To the joy of Japanese preschoolers in Iwaki, Fukushima, the Picture Book Museum was built in 2005. Turned off by the strict and conservative atmosphere of traditional libraries, the founder of Picture Book Library allowed architect Tadao Ando ultimate freedom to design a space that would be irresistible to kids. And he had only one condition: To make sure the book covers were highly visible. The end result was the vibrant, colorful, and highly celebrated library considered by many as a new paradigm in educational spaces in Japan, and an architectural masterpiece.
15. Epos Book Boat: Floating Books In The Fjords
In the Fyords, a book boat known as Epos travels to more than 250 small communities on islands every year between September and April. On board the vessel are some 6,000 volumes, a couple of librarians, a cook, a captain, and one or two vaguely titled “entertainers” (Contortionists? Clowns? Exotic dancers? What’s that you say? Three-in-one? What’s the most fitting entertainment when snowed into their abodes for months on end?). During summertime, the boat/library turns into a leisure cruise ferry. It all started in 1959, and is funded by the libraries of the three counties it serves.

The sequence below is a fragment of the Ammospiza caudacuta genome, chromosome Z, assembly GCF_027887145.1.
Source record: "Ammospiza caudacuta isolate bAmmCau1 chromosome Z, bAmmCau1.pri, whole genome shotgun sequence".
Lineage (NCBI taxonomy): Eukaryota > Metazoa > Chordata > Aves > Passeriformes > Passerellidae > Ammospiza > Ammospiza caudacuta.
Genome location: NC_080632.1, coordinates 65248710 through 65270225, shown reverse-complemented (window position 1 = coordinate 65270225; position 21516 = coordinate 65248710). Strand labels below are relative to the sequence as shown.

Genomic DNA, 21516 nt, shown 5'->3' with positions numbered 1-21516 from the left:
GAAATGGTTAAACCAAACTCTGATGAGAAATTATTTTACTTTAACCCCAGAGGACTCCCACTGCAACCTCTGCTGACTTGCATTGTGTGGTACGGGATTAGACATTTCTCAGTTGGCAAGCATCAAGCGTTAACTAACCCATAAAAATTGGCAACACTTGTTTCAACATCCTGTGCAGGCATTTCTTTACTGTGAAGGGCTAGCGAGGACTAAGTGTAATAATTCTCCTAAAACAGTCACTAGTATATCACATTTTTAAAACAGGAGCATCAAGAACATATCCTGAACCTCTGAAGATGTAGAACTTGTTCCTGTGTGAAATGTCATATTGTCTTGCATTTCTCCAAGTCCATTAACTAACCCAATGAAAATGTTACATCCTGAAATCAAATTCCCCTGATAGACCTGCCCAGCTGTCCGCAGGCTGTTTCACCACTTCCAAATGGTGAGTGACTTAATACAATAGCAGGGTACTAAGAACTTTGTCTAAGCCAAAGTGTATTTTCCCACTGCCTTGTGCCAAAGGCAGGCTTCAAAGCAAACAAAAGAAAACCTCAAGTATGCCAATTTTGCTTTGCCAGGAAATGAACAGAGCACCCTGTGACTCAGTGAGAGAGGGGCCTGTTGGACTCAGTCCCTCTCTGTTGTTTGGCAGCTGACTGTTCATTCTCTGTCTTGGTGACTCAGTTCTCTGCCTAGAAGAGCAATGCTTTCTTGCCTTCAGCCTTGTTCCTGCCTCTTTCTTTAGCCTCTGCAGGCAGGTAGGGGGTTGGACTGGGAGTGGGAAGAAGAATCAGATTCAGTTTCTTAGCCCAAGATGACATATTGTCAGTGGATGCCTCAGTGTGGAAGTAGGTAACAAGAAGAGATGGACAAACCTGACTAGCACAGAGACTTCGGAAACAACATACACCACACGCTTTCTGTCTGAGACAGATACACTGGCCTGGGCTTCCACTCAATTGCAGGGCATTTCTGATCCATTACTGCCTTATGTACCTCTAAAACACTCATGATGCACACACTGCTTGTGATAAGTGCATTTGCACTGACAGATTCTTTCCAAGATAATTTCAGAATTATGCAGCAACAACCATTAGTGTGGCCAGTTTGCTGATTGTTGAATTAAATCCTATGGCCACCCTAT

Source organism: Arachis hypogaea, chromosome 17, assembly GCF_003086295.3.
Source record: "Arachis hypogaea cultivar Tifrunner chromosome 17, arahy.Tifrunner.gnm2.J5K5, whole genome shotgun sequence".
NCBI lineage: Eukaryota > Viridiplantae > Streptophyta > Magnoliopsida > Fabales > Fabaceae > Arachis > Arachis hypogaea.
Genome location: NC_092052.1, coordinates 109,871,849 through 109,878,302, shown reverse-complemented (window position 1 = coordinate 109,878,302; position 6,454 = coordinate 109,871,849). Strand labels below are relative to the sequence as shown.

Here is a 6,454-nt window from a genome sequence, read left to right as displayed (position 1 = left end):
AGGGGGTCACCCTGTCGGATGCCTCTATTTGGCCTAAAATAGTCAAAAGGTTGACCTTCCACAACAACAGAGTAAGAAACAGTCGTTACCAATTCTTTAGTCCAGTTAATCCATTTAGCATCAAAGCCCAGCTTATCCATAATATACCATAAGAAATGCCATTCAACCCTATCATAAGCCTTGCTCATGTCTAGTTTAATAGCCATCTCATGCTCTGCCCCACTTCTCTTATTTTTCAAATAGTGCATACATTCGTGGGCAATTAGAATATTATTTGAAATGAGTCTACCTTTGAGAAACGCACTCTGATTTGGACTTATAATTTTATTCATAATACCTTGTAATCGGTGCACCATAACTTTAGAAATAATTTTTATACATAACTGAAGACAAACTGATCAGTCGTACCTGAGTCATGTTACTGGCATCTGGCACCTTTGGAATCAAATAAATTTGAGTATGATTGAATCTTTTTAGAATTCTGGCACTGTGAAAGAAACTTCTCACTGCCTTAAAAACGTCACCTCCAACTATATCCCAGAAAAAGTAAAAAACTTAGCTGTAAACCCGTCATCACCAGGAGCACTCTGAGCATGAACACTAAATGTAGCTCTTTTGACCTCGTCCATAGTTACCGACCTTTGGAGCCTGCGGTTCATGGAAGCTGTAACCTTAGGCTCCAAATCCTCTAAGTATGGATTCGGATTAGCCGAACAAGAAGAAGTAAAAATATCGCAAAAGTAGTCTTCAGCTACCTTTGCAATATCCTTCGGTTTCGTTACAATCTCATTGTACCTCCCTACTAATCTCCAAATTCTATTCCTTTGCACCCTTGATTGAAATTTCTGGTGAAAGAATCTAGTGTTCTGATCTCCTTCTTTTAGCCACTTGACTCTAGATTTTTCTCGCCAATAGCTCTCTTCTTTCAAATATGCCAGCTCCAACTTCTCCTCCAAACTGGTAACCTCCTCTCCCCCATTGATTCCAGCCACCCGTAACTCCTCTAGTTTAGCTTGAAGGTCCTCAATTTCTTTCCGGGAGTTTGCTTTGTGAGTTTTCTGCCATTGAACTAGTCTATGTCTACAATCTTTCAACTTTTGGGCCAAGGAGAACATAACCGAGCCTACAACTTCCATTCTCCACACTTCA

16. Nassau Public Library – Nassau, Bahamas
The Nassau Public Library has street-cred. In the past it housed criminals. Built in the late 1700s as a prison, the octagon-shaped building was turned into a library around 1837. It’s shape has helped accommodate its treasures for each 8 sides holds a portion of the library’s 28,000-volume collection.